Meanwhile, the U.S. Department of Health and Human Services is weighing a similar request from Arizona Gov. Jan Brewer.
Across the country, governors are concerned about the burgeoning cost of Medicaid, which in fiscal 2010 consumed nearly 22 percent of state budgets, according the National Association of State Budget Officers. That’s larger than what states spent on K-12 public schools.
Medicaid’s share of states’ budgets ranged from 7.3 percent in Wyoming and 7.5 percent in Texas to 32.8 percent in Illinois and 37.1 percent in North Carolina, according to NASBO.
But while both Democrats and Republicans have sought to save money by encouraging, for example, generic drug prescriptions, home care for the elderly and managed care, GOP governors have also challenged the provision in the health-care reform law enacted last year that generally prevents states from tightening Medicaid eligibility requirements.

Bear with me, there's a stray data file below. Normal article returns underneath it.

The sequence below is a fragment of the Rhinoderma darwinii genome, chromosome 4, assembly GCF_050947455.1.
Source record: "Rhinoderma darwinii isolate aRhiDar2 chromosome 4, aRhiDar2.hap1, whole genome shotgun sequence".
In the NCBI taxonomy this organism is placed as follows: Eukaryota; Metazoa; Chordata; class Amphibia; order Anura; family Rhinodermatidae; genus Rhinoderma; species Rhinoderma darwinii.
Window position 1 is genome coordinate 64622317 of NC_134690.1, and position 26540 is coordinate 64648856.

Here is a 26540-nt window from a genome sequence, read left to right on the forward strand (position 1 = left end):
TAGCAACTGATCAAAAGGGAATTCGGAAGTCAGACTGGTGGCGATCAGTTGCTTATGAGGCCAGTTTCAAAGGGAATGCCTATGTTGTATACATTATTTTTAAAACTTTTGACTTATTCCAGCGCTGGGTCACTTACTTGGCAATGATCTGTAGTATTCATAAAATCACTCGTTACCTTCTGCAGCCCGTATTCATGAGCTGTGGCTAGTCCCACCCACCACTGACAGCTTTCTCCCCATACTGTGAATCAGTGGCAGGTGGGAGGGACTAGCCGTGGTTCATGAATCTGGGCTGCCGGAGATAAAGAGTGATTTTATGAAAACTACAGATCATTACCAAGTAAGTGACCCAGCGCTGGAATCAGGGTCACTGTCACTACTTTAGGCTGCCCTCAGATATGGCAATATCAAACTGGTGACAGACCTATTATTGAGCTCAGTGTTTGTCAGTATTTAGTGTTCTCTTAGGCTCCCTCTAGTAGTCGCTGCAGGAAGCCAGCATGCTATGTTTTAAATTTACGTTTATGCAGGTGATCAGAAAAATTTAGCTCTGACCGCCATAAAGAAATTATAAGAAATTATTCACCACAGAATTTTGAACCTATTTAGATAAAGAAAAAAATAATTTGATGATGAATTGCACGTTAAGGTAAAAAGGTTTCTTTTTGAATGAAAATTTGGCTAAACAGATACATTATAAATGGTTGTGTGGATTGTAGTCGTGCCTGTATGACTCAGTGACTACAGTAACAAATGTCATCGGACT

“This law will greatly expand state Medicaid programs, pulling tax dollars from other necessary areas like education and law enforcement,” Mississippi Gov. Haley Barbour (R) told congressional lawmakers earlier this year. He added that the health-care reform law “expanded a broken system.”
Like many in the GOP, Barbour would like to see Medicaid converted into a block grant, which would have fewer restrictions and allow states to tailor their programs. But opponents say that change could lead to a decline in the level of health care for the poor.
Unlike Medicare, the health-care program for the elderly that is funded by the federal government, Medicaid is paid for jointly by the federal government and the states. The federal government sets baseline standards of health coverage and eligibility for the program. States are free only to expand, not to cut back, the coverage.